Mission: Silver Lining Mentoring empowers youth in foster care to flourish through committed mentoring relationships and the development of essential life skills.
How does your organization strive toward the attributes associated with Relevance?
As an organization that was founded by an alumnus of the foster care system, youth voice is critical to Silver Lining Mentoring’s values and leads the organization forward. For example, Silver Lining Mentoring’s young people drove changes that resulted in expansion beyond its original Community Based Mentoring program with the addition of two distinct services for youth aging out of foster care at 18; Learn & Earn, which provides teens with the opportunity to learn critical life, employment, and financial literacy skills with the support of a mentor, and Young Adult Services, providing clinical support and resource brokering to young adults.
Silver Lining Mentoring is the only mentoring organization in Massachusetts exclusively focused on youth in foster care, whose healthy development is disrupted by frequent changes in living placements, homes, schools, and communities. Research shows mentoring and life skills development effectively combat the negative outcomes of spending time in foster care, including unemployment, homelessness, and incarceration; Silver Lining Mentoring works with the Massachusetts Department of Children and Families as well as local nonprofit organizations to provide its programs to over 400 youth in Greater Boston foster care. Silver Lining Mentoring implements best practices for mentoring and supporting youth in foster care in all of its programming and works as a thought leader in the field, sharing best practices and lessons learned over the last 16 years with other organizations and stakeholders. Silver Lining Mentoring knows its programs work: its mentoring relationships last 55 months, over six times the national average of nine months reported by other mentoring organizations.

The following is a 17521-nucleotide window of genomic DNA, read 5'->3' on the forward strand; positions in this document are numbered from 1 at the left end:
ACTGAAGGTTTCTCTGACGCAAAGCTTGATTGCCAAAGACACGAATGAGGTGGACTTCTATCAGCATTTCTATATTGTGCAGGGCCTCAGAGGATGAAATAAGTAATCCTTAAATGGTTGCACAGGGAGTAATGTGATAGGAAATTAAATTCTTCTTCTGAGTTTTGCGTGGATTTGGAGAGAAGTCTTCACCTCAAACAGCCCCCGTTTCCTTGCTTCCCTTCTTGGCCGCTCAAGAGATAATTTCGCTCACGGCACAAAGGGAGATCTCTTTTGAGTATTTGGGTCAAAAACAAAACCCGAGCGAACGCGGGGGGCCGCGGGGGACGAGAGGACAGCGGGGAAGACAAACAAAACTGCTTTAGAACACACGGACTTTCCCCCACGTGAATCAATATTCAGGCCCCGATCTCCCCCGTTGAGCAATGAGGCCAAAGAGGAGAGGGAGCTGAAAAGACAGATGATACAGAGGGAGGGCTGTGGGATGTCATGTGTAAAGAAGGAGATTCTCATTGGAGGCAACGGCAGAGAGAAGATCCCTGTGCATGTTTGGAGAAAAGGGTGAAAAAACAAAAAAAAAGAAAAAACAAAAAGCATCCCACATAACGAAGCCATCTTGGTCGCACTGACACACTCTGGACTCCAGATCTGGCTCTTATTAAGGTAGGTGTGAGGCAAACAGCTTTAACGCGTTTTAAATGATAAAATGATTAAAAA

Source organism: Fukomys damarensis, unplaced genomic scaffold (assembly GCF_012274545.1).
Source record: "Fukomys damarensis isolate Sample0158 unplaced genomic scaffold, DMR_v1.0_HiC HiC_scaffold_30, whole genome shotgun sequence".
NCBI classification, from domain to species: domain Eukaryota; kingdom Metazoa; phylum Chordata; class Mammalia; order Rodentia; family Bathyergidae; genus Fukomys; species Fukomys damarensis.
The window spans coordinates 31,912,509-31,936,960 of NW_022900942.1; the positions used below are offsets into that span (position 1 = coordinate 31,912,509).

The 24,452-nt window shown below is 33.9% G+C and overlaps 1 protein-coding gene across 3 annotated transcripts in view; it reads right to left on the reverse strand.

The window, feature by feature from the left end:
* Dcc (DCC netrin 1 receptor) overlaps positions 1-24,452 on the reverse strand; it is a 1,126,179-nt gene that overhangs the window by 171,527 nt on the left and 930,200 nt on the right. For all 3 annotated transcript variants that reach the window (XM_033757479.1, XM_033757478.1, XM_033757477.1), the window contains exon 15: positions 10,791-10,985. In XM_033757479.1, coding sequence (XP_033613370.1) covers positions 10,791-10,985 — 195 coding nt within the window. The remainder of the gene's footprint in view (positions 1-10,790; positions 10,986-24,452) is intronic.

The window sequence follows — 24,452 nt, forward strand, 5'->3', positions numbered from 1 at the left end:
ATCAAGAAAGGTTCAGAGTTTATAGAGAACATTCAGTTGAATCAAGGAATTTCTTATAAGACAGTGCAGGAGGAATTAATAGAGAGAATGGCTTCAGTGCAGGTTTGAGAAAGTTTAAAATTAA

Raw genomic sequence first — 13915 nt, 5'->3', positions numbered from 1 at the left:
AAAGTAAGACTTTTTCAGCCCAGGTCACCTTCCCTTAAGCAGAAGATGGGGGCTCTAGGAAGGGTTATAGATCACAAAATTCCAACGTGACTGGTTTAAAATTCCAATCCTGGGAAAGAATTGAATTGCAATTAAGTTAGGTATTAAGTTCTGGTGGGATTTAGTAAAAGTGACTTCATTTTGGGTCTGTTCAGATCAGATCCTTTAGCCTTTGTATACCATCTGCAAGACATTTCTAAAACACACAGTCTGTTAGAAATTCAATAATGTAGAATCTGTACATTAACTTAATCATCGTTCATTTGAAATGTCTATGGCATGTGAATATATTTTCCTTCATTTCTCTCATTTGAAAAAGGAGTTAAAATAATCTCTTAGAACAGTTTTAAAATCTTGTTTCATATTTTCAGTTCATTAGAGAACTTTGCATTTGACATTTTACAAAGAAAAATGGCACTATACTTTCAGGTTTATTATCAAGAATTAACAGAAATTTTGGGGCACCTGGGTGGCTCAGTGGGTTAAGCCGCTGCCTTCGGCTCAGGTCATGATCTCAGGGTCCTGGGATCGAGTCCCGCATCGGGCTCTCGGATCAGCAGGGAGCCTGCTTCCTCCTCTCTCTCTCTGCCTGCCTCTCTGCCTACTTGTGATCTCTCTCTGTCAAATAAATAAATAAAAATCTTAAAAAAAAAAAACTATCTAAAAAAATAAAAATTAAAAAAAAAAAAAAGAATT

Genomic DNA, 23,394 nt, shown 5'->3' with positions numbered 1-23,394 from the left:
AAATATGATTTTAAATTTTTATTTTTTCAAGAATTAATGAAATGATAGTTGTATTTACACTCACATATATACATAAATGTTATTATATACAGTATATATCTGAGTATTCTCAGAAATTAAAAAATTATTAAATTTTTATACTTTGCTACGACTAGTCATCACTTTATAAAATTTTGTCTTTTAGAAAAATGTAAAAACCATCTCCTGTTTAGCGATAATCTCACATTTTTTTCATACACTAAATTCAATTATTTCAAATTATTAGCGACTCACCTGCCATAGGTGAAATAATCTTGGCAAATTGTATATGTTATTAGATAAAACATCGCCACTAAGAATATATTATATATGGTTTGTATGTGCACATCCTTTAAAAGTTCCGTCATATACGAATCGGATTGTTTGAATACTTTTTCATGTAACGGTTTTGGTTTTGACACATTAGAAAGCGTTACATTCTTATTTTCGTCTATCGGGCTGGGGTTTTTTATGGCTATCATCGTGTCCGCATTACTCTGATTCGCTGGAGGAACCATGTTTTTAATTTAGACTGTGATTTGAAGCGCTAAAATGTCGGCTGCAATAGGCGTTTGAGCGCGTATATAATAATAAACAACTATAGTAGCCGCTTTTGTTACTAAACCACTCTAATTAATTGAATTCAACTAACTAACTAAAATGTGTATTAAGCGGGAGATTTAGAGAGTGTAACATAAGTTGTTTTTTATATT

How does your organization strive toward the attributes associated with Impact?
Silver Lining Mentoring has a theory of change: if the organization provides youth in foster care with consistent, positive, mentoring relationships, the opportunity to learn life skills, and resource brokering and support from Silver Lining Mentoring’s clinically-trained social workers youth will increase their social/emotional skills, social connectedness, positive identity, and self-efficacy to ultimately build resilience. Increased resilience will lead to improved outcomes for youth in adulthood, including healthy relationships, improved mental and physical health, and improved economic well-being.
Silver Lining Mentoring’s programs are directly informed by the youth it serves. For example, the Learn & Earn life skills program was developed as a direct response to older mentees, who were looking for more opportunities to learn key financial literacy, employment, and life skills with the support of a mentor. In addition, Silver Lining Mentoring is a founding member of Mass Mentoring Partnership’s Quality Based Membership Initiative, based on the Elements of Effective Practice for Mentoring. Silver Lining Mentoring is in the process of implementing a validated Positive Youth Development assessment tool to more rigorously evaluate its programs and outcomes. Current data demonstrates the effectiveness of Silver Lining Mentoring’s services; sample data shows that Silver Lining Mentoring participants are graduating high school at twice the rate of their peers in foster care and finding employment at three times the rate of their peers.
How does your organization strive toward the attributes associated with Sustainability?
Silver Lining Mentoring works continuously to ensure the sustainability of its programs through careful resource allocation, investment in high-quality staffing, and a diverse revenue portfolio. Silver Lining Mentoring has significant multi-year grant partnerships, participates in three fundraising events per year, and makes an annual appeal to individual donors. Silver Lining Mentoring has a committed volunteer leadership team consisting of a Board of Directors and a Board of Ambassadors young professionals board, as well as a dedicated development and communications staff team working to build its individual giving base and capacity to leverage resources, sustain relationships with funders, and oversee fundraising events.